Traversing all candidate paths fully is often unnecessary, especially for interactive queries with dynamic conditions running on diverse input graphs. For example, in the above query, only the first
k results are needed. This leads to an interesting tradeoff between parallel traversal and wasted computation, as further illustrated in the following figure.
The figure shows an example run of the query with
k=1. The circle denotes the traversal specified by the
repeat-loop. Assume we have enough computation resource (CPU cores), the paths can be explored in a fully parallel fashion. However, once a
4-hop path is found, all the remaining parallel traversal will be no longer required.
For real-world queries on large graph data, such wasted computation can be hidden deeply in nested traversals (e.g., a predicate that can be evaluated early from partial inputs) and significantly impact query performance. While avoiding such wastage is straightforward in a sequential implementation, it is challenging to do so for a fully-parallel execution.
To minimize such wastage, GAIA tracks data dependencies dynamically at runtime. When enough results are collected, the system automatically creates a cancellation token that is sent backward along input streams to its upstream operators within the same execution context. The token serves as a signal for receiving operators to clear any unsent output data and immediately cancel any on-going computation for the particular output stream. Such cancellation notification is implemented at a system level by GAIA. Below, we continue to use the cycle-detection query as a running example to demonstrate that such early-stop optimization can significantly improve query performance.
In this experiment, we vary the number of result limit and report the latency of GAIA and MaxGraph.
The figure shows that GAIA outpeforms MaxGraph in all cases thanks to the ablility of cancelling wasted computation. GAIA achieves 4.5× better performance in average, up to 8.1×. Even the number of limit results is close to the complete query result, GAIA can also show better performance due to the fine-grained early-stop mechanism. Note that MaxGraph can also achieve low latency when the limit size is small (50), this is because a naive early-stop is implemented in MaxGraph to cancel the job from source operator to the end when already collected needed results. But the performance degrades rapidly when the limit size become larger due to coarse-grained job cancelling in MaxGraph.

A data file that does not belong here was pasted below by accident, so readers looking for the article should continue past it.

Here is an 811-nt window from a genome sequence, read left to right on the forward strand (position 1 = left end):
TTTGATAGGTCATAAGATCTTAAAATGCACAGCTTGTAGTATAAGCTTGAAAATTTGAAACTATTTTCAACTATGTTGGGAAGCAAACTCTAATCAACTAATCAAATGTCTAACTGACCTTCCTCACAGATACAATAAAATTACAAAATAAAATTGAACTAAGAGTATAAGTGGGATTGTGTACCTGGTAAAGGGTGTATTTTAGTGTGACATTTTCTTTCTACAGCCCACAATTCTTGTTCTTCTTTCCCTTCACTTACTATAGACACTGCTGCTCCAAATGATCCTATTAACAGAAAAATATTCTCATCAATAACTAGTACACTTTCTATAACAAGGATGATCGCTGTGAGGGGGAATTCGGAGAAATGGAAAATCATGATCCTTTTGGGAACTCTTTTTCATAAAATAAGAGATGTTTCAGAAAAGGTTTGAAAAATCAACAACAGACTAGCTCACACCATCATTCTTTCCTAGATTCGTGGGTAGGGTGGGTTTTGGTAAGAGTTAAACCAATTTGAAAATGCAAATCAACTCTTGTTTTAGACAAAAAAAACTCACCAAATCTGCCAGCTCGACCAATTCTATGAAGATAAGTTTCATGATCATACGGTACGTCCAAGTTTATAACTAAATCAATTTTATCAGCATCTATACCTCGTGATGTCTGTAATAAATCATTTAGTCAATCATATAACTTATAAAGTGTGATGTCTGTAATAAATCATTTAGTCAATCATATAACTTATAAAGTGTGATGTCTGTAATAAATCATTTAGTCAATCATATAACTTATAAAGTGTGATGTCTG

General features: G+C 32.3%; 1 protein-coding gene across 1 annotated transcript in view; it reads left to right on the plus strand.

Finally, we study the scalability while running the same query as above. This is to prove that both features do not introduce additional overheads that impact performance/scalability of GAIA.
In this experiment, we set the query result limit to infinity and vary the number of computing threads to show the scale-up performance of GAIA. We test the scalability using different size of queries by varying the number of start vertices.
As we can see from the above figure, GAIA has linear scalability in all type (both large and small) of queries. It shows that new features such as dynamic scheduling do not hurt the scalability of GAIA.
Diverse and irregular graph data and algorithms impose significant challenges in efficient distributed and parallel execution. Implementation choices can have a huge impact on system performance and memory requirements. GAIA is the first engine to support efficient graph traversal at scale that enables bounded-memory execution with minimum wastage. It will be included as an experimental feature in the coming release of GraphScope v0.6.0. We welcome community feedback!